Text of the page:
YouTube to prohibit false claims about cancer treatments under its medical misinformation policy

YouTube to prohibit false claims about cancer treatments

YouTube is stepping up its efforts to remove inappropriate medical information from its platform.

The company said it will now remove false information about the cancer treatment.

Prohibited content includes videos showing unproven treatments or treatments that are considered dangerous by health officials.

“For example, videos claiming ‘garlic cures cancer,’ or ‘taking vitamin C supplements’ will be removed,” the company said in its announcement.

The limits are already there. Actions will increase in the coming weeks by reviewing people and working averages.

YouTube bans misinformation about vaccines, abortion, and content that promotes unhealthy eating habits.

YouTube announced on Tuesday that it will begin removing false information about cancer treatments as part of an ongoing effort to strengthen its anti-cancer treatment policy.

According to the new policy, YouTube will ban “content that promotes cancer treatments that have been proven to be harmful or ineffective, or content that disturbs viewers so they don’t seek treatment,” said Dr. Garth Graham, director of YouTube Health, in a blog post on Tuesday.

YouTube to prohibit false claims about cancer treatments

He said, “This includes content promoting treatments that are not evidence-based rather than conservative or medically accepted, and specific treatments deemed harmful by health officials,” such as the false claim that patients should “take vitamin C instead of radiation.”

The update is just one of several steps YouTube has taken in recent years to strengthen its medical misinformation policy, which also prohibits false information about vaccines. and abortion, as well as advertising or glorifying unhealthy eating habits.

As part of the announcement, YouTube will publish a comprehensive treatment of illegal medical data policies that includes content in three categories: prevention, treatment, and denial.

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“To determine whether there is a condition, treatment, or product within the scope of our medical records, we evaluate whether it is associated with a high risk to the public health tests, the public advice available from health experts around the world, and whether it is often subject to misinformation,” said Graham. YouTube makes content that falls within that framework and is “against local health officials or the World Health Organization,” he added.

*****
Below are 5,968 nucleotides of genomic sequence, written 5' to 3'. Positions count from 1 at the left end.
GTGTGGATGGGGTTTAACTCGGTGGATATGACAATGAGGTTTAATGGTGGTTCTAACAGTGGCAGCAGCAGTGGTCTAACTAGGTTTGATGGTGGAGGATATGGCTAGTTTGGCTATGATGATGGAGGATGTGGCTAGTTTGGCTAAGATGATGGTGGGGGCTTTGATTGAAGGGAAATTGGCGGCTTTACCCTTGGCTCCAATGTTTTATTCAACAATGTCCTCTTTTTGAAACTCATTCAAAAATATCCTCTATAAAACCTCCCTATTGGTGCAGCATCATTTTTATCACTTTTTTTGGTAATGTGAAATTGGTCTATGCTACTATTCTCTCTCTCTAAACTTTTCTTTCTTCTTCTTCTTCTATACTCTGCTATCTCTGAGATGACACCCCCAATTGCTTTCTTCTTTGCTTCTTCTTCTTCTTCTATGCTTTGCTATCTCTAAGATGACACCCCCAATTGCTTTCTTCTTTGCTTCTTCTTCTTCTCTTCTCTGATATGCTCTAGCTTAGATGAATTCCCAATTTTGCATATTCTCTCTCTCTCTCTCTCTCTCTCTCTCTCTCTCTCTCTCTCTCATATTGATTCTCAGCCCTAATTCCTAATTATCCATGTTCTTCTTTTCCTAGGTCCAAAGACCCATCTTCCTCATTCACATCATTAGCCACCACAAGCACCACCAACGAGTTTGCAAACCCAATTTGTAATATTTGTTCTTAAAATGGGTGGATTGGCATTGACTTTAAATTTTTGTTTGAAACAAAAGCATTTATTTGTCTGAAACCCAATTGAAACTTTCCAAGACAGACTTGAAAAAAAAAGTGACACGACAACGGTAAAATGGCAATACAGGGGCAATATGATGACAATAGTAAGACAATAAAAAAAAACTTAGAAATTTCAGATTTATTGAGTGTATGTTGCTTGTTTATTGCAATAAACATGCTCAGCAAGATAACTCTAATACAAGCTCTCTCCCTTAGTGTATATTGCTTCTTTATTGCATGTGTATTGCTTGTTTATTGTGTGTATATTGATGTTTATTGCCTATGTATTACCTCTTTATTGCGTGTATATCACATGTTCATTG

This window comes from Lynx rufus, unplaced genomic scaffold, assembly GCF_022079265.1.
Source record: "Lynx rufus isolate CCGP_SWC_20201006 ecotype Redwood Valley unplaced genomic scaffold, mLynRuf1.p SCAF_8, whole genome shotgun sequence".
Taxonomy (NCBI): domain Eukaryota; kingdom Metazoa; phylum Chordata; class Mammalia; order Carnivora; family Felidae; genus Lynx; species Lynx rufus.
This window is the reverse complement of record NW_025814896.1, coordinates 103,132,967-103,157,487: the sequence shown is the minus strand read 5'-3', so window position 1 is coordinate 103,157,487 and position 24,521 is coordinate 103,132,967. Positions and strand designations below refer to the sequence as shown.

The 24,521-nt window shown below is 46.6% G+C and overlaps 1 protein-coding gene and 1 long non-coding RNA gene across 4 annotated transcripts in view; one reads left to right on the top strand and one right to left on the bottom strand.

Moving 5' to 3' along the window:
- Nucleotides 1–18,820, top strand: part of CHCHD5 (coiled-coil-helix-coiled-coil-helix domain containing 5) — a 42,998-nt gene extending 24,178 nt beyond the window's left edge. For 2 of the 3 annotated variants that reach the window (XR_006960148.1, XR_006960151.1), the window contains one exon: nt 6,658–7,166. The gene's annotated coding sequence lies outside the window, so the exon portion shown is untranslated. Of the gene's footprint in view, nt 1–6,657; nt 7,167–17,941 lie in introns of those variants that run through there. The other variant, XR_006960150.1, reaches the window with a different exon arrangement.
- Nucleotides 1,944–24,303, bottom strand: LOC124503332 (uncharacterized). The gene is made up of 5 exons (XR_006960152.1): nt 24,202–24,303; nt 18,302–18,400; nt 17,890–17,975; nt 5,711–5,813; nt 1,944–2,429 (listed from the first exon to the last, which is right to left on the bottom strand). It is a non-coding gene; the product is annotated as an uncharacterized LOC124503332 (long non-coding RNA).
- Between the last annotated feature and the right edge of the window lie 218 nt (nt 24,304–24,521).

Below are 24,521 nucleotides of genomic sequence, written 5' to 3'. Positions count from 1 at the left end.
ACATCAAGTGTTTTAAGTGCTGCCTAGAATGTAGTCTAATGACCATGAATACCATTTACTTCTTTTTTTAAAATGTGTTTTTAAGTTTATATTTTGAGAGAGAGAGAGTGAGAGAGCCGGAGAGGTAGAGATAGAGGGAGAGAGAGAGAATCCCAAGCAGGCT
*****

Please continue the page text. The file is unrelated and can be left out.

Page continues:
Graham said the policy was designed to enforce “the importance of eliminating negative content while making room for debate and discussion.”

Cancer treatment is suitable for YouTube medical information

That is not updated because this disease poses a high risk to public health, is a topic that frequently contains incorrect information, and there is “consensus on how to safely treat cancer by local and international health authorities,” Graham said.

However, like many social media policies, the challenge is often not to teach it but to enforce it. YouTube says its restrictions on misinformation about cancer treatment will begin on Tuesday and that enforcement will increase in the coming weeks. The company has previously said it will use human and automated processes to review videos and their content.

YouTube also plans to promote cancer-related content from the Mayo Clinic and other authoritative sources

AND YouTube announced on Tuesday that it will begin removing false information about cancer treatments as part of an ongoing effort to strengthen its anti-cancer treatment policy.

YouTube to prohibit false claims about cancer treatments